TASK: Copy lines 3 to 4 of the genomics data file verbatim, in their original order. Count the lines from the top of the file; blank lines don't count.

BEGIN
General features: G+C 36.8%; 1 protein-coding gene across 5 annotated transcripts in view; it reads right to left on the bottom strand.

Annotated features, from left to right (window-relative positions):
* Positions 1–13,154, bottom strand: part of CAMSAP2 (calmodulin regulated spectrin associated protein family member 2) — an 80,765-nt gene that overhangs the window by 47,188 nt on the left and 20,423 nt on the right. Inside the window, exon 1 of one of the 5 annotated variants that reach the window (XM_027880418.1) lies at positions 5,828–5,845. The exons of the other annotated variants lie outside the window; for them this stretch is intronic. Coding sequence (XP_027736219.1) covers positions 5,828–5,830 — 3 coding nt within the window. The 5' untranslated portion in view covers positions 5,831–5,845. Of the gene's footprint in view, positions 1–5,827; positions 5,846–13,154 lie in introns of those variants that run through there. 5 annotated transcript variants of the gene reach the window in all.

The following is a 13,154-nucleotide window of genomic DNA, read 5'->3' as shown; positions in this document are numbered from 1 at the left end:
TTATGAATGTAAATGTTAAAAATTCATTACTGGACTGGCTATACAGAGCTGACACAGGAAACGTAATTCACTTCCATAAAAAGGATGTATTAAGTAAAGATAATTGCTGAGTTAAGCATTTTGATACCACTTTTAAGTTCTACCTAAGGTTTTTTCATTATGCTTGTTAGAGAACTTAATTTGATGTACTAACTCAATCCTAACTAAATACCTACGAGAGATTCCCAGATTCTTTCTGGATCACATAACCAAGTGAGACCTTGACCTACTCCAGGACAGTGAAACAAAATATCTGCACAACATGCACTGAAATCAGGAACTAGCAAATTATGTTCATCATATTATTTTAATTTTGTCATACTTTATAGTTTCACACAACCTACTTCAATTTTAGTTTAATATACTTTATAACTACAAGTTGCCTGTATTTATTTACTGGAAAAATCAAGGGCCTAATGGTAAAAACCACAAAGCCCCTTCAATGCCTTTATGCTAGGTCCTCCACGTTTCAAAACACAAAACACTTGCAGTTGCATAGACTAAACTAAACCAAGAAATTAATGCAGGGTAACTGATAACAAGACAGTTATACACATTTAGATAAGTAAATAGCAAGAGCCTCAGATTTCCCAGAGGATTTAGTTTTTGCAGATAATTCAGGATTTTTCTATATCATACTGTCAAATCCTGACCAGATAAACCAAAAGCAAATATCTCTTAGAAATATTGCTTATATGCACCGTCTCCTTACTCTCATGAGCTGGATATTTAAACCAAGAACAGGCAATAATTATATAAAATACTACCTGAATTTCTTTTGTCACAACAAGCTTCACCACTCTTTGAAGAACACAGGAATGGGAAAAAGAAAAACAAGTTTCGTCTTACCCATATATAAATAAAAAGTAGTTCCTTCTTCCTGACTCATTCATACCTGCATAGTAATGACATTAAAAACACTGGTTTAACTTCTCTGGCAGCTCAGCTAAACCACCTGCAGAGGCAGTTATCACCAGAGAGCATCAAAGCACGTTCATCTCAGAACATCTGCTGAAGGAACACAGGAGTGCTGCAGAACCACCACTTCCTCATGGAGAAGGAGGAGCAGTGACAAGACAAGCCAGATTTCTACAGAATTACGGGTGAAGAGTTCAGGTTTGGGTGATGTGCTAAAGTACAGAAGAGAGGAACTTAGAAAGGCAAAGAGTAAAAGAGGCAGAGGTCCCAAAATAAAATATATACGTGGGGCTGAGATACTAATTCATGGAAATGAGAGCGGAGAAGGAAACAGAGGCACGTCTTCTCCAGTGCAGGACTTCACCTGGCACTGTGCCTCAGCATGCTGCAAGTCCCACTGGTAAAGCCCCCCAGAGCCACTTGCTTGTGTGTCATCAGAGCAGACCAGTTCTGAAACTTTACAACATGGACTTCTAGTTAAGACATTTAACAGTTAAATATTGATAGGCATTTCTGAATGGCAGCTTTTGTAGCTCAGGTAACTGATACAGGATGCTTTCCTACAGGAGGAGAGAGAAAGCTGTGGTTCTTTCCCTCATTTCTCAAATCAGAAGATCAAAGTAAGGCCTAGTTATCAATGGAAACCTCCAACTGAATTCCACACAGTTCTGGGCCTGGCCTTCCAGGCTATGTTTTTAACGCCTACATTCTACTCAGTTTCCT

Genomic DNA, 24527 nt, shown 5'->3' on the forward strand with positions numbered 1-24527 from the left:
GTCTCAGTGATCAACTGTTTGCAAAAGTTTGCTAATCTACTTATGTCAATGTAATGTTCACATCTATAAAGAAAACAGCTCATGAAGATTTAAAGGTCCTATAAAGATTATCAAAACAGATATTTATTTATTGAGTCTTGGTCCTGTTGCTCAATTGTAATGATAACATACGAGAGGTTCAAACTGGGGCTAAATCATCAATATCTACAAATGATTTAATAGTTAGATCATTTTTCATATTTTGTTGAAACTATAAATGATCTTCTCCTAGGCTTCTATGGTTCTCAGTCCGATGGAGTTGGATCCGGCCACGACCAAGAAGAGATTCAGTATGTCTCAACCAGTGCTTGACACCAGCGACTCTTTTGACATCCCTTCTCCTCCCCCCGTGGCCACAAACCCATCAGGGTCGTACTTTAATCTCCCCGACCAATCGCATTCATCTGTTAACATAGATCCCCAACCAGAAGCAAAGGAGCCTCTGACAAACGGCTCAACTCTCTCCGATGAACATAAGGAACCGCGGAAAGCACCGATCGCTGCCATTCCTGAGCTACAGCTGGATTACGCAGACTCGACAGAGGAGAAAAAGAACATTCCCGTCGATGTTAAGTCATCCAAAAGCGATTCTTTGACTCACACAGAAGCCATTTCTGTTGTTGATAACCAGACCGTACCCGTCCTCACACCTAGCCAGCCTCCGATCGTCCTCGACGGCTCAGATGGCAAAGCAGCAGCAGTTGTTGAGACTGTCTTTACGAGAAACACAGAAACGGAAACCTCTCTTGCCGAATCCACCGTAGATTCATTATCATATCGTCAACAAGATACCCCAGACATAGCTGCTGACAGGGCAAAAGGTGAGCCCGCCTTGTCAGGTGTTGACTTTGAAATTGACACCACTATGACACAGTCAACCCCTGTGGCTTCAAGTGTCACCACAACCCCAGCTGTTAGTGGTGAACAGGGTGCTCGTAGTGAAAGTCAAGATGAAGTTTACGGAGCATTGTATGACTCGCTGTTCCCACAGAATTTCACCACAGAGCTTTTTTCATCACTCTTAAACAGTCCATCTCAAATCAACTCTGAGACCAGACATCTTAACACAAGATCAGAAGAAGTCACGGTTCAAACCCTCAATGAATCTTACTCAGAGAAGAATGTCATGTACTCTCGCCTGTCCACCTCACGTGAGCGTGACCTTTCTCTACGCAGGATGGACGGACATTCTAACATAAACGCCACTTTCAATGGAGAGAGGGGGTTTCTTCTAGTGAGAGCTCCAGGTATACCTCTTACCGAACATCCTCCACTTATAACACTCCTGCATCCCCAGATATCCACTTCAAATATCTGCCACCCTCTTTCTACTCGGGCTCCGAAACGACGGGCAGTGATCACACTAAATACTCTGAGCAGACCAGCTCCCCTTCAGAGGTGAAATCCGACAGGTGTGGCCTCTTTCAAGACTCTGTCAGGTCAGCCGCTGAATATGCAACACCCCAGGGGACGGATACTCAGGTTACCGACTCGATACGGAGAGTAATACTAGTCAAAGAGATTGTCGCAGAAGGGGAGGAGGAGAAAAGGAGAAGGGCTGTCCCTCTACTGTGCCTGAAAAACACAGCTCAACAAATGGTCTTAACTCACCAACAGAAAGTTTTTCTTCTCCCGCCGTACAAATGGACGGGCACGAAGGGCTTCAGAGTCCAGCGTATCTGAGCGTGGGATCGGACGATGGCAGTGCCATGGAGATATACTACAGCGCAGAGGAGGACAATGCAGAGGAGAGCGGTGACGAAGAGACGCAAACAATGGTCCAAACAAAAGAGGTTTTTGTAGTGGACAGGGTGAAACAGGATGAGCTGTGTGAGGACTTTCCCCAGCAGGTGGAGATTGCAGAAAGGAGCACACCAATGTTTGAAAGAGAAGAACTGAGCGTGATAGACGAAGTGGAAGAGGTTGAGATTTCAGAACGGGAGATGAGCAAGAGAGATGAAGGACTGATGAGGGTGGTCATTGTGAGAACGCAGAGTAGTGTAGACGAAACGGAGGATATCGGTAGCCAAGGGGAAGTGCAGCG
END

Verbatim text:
* Positions 1–13,154, bottom strand: part of CAMSAP2 (calmodulin regulated spectrin associated protein family member 2) — an 80,765-nt gene that overhangs the window by 47,188 nt on the left and 20,423 nt on the right. Inside the window, exon 1 of one of the 5 annotated variants that reach the window (XM_027880418.1) lies at positions 5,828–5,845. The exons of the other annotated variants lie outside the window; for them this stretch is intronic. Coding sequence (XP_027736219.1) covers positions 5,828–5,830 — 3 coding nt within the window. The 5' untranslated portion in view covers positions 5,831–5,845. Of the gene's footprint in view, positions 1–5,827; positions 5,846–13,154 lie in introns of those variants that run through there. 5 annotated transcript variants of the gene reach the window in all.

The following is a 13,154-nucleotide window of genomic DNA, read 5'->3' as shown; positions in this document are numbered from 1 at the left end: